A series of electric-vehicle and battery supply-chain investments in Canada and the United States this spring have shifted North America’s automotive axis a bit farther north, industry insiders say. But despite few wins in Mexico’s column so far — zero of 10 large-scale battery plants — it is too early in the EV transition to discount the role that country could play in the segment over the long term.
“In this first generation of mass-market EV production, I think [automakers] realize that they have no choice but to get it right,” said Angelo DiCaro, director of research at Unifor, which represents about 41,000 workers at auto assembly and parts plants in Canada.
With EV commitments this spring in Ontario — notably those at General Motors’ CAMI Assembly Plant in Ingersoll and Stellantis plants in Brampton and Windsor — automakers recognized the part that highly skilled workers play in a smooth shift to EVs, DiCaro said.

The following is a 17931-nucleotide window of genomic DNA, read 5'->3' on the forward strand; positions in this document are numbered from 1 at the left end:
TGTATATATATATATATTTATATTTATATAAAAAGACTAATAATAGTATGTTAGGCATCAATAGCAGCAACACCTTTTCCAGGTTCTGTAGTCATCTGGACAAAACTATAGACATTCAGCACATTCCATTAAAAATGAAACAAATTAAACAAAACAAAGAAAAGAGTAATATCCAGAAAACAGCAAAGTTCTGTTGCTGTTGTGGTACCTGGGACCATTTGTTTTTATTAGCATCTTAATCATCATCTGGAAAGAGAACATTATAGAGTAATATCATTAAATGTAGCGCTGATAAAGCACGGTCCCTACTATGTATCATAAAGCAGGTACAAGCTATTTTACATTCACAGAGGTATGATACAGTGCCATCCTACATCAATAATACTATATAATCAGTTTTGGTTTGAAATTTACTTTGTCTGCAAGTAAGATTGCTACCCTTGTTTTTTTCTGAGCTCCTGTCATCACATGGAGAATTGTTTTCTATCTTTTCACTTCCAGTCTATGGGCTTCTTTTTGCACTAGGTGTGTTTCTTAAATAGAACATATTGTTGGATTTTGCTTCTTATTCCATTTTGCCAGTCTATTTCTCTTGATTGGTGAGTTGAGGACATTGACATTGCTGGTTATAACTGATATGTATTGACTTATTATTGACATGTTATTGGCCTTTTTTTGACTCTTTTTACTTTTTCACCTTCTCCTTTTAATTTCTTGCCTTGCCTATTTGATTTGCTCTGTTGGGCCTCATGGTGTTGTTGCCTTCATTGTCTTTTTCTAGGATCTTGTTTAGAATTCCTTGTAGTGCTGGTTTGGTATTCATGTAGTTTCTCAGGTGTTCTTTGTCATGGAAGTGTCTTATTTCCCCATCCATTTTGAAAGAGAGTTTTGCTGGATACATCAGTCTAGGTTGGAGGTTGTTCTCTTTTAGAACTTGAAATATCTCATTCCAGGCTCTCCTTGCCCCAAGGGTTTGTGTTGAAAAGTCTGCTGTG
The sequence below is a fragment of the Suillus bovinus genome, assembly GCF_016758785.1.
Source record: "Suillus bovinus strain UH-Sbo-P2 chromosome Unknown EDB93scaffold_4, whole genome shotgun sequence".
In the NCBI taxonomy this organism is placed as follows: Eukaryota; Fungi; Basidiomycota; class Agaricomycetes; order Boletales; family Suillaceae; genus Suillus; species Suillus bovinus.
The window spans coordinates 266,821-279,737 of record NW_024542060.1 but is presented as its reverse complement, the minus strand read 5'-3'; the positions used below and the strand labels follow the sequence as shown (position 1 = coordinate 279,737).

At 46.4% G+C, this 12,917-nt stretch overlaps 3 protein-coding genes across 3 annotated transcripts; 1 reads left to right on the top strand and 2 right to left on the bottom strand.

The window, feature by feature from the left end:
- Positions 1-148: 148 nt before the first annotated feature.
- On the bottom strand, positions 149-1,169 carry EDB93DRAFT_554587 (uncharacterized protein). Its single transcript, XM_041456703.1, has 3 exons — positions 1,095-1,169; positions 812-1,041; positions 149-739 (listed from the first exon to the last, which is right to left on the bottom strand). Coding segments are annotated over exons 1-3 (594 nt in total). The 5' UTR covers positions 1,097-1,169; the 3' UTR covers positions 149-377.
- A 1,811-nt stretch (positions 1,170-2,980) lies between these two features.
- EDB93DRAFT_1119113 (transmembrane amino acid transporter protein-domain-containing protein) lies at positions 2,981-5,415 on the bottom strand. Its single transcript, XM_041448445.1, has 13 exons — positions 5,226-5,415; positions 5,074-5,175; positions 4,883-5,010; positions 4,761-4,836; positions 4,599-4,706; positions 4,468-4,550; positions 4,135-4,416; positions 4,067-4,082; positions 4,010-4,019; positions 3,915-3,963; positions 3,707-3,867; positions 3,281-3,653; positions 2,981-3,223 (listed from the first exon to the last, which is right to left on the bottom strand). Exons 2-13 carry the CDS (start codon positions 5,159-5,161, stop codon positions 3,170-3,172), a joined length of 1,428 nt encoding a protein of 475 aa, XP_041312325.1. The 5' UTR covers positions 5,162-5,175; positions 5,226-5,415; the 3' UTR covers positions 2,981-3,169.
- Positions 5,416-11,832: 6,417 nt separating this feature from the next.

“What they don’t need is a bunch of lemons pushing people away from that market and making this transition much more difficult,” he said.
Tapping long-established internal-combustion-engine vehicle hubs in both Canada and the United States for the new investments lets automakers draw from familiar labour pools to ensure they have the right mix of talent for big new projects, said Michael Robinet, executive director of Michigan-based S&P Global Mobility.
Frank Voss, president of Toyota Motor Manufacturing Canada, agreed.
“[In] Ontario and Canada, we have talented people. I think that’s the No. 1 aspect that we bring to this revitalized industry. And we’ve demonstrated our ability over a long period of time, first and foremost, an excellent workforce [and] we have a technology leadership in Ontario.”
Windsor, with its deep automotive roots, was one such hub. In March, LG Energy Solution and Stellantis announced plans to build a $5-billion battery-cell plant in the city.